Although there may be no impact of the coronavirus on China’s GDP in the long run, we have already passed the point of “no effect” on the market, as raw material prices - iron ore prices in particular - are very responsive to sentiment. The steel raw materials market was already quiet during the Lunar New Year holidays, but the extended break is increasing uncertainty and adding to the bearish outlook in the short term.
Iron ore prices
have fallen over the past week, dipping to a two-month low of $84.94 per tonne on Thursday January 30, a decline of $8.50 or 9% from $93.44 per tonne a week earlier. The sharp rise seen in coking coal prices
in January has now paused. Fastmarkets is not publishing any Chinese steel price assessments until February 3 due to the extended holiday period, but expectations are that the market will reopen with price falls, following developments in raw materials.
January and February are two of the three weakest months for steel consumption, production, and in turn, raw materials demand in China, at between 4% and 10% below average. It is therefore likely that had the coronavirus occurred outside the holiday period, its immediate effect would have been much greater, with resellers more desperate to sell the stock accumulated in Q1.
On Thursday 30 January, the World Health Organisation officially declared the spread of the “Wuhan novel coronavirus” a global health emergency, which allows the organisation to put travel advisories in place and enable a coordinated international response. The last time this happened was in July 2019 for the Kivu Ebola epidemic, and in 2015-16 for the Zika virus epidemic.
The Chinese government has already imposed restrictions on the movement of people and goods, and extended the holiday period until Monday February 10. The Hubei region is not a major industrial hub, but Wuhan is still an important steel-producing region and a connection point where raw materials pass through the Yangtze and Hanshui rivers to supply iron ore to the Wuhan Iron and Steel Corporation (WISCO), among others. These river transport routes have already been placed under lockdown. At Chinese ports, they are taking strict prevention and control measures to contain the virus spread, which is likely to slow down the loading and discharging rate of raw materials. Some ports in the Hebei province are shut through the extended holiday period, which would stop steel exports, with implications on the wider Asian seaborne steel markets.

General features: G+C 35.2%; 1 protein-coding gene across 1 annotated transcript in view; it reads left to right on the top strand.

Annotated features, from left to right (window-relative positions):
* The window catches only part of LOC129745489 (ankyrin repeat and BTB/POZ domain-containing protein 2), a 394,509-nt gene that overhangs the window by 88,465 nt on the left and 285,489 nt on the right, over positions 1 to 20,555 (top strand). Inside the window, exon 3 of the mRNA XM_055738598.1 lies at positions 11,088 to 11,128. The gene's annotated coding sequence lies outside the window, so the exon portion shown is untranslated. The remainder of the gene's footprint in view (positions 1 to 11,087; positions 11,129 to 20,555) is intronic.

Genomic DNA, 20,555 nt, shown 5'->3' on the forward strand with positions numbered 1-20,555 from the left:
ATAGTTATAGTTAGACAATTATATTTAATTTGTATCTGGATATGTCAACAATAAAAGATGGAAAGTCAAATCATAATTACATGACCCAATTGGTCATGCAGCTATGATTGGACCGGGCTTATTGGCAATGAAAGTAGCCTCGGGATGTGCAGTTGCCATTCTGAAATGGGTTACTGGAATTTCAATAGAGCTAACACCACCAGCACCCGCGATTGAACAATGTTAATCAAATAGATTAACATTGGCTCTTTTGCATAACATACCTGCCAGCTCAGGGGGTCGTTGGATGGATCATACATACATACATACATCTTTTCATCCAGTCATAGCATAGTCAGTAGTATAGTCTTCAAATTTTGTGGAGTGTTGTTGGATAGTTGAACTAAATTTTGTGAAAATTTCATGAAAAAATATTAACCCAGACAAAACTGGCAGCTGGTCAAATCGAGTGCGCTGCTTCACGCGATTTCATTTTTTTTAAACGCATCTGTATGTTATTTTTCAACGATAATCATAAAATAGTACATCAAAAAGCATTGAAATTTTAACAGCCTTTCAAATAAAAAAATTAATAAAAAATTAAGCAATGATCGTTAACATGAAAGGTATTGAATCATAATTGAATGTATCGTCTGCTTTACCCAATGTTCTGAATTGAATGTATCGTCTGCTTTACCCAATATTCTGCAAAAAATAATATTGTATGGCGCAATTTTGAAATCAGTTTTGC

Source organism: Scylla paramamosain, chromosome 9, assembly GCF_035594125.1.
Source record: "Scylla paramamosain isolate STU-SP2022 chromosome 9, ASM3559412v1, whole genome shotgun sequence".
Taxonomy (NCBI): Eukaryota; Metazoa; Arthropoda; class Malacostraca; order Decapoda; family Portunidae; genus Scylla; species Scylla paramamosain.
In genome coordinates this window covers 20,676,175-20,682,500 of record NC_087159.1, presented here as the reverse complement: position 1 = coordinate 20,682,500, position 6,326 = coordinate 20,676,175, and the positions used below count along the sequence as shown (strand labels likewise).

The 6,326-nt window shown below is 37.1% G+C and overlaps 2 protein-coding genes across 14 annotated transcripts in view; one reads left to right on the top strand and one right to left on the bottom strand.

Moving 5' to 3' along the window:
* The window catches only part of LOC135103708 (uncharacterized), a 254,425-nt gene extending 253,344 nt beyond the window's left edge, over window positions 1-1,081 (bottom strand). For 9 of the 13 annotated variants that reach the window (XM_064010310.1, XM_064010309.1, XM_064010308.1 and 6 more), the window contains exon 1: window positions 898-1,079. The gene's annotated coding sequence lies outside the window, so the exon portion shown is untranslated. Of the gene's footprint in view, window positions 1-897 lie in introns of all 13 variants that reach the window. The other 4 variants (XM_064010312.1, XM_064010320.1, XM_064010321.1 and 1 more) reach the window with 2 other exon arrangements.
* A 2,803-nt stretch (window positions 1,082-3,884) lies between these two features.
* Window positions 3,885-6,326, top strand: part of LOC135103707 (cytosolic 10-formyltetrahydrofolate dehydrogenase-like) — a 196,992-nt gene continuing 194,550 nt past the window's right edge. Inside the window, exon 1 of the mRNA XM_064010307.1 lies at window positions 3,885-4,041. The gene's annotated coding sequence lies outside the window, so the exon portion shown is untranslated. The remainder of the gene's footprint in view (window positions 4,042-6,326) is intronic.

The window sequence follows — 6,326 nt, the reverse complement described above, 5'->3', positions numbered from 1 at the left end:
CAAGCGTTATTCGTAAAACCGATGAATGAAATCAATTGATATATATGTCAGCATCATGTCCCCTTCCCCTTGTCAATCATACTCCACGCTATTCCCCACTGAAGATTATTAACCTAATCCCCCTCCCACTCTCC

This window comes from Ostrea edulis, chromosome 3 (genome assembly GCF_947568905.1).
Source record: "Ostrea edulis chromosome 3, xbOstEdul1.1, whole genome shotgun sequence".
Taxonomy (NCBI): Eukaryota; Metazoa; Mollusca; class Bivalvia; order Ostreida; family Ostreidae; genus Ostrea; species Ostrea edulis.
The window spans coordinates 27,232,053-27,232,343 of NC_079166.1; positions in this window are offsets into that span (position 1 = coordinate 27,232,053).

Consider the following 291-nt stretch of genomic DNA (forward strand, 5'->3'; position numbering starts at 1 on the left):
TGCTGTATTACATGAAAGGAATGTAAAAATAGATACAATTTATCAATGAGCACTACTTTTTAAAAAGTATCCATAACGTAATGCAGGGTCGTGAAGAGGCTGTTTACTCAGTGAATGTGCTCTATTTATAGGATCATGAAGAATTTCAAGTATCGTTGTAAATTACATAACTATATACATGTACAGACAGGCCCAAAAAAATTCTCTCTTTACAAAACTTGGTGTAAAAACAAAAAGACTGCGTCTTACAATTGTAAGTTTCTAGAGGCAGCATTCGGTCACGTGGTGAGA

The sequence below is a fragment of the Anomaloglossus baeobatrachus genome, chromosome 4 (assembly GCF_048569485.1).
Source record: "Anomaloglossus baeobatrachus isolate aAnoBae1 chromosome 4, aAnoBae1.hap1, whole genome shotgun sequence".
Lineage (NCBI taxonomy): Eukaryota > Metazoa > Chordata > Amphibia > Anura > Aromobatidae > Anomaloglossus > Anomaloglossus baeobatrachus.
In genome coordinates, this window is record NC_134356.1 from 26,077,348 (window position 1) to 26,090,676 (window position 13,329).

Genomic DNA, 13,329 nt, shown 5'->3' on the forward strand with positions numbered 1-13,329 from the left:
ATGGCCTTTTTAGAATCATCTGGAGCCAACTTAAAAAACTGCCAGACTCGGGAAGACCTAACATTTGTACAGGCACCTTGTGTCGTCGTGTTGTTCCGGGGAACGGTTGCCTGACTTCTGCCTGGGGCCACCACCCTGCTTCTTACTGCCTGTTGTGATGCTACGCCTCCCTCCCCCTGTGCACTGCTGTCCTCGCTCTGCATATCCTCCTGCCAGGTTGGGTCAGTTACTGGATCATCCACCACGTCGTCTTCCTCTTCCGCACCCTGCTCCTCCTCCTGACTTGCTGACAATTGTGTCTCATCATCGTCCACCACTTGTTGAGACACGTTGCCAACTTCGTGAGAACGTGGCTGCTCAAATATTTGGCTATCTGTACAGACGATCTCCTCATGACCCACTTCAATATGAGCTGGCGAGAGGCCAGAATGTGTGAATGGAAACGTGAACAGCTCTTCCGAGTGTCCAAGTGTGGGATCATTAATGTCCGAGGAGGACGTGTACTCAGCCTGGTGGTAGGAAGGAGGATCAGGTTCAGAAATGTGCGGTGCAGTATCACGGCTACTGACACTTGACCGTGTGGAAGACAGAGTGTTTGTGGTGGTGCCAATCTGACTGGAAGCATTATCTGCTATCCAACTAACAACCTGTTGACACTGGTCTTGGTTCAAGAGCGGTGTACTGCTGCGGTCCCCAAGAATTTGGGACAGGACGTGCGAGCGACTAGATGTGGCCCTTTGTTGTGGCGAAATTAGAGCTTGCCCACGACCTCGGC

Hubei, with its capital Wuhan in shutdown, is among China’s largest steel producing regions:
Given the fast and global spread of the coronavirus so far, a base-case scenario is that the current contagion would take at least the same amount of time to control as SARS - a period of three months, which covered most of the second quarter of 2003.
The SARS spread cost the global economy $40 billion, according to a study published by the National Institute of Medicine in the US. Others suggest a similar value, akin to 1% or $35 billion of Chinese GDP. Fast forward 17 years, however, and a 1% fall this year works out at closer to $140 billion, according to Oxford Economics.
It is certainly the case that industrial activity, which drives steel demand and the economy in general, slowed down in Q2 2003, rising by just 0.9% quarter on quarter, but then accelerated in Q3 by a higher-than-average 3.7%. At a more modest speed, GDP rose at the same time. In spite of SARS, Chinese GDP grew by 10% in 2003, and far more relevantly for steel, industrial activity surged by more than 16% supporting a 29% boom in steel consumption. This boom went on to support phenomenal and unusual profits for global steelmakers a year later, who caught raw material suppliers out temporarily in agreeing to modest price rises. Unfortunately for suppliers this time, there is unlikely to be a steel boom to offset the negative effects of a virus should it be capable of taking 1% of Chinese GDP out of the forecast.
The year of SARS (2003) and the financial crises (2000 & 2008) recorded the sharpest slowdowns in crude steel output:
Iron ore price impact: 3% downward revision of annual average forecast
Many traders had been expecting prices to rise in the short term, once market restocking activity picks up after the Lunar New Year holidays. But the virus outbreak has raised doubts about how much the market can revive. The uncertainty alone in the base-case scenario will intensify bearish sentiment and lead to a further sell-off among traders holding iron ore cargoes, driving prices even lower.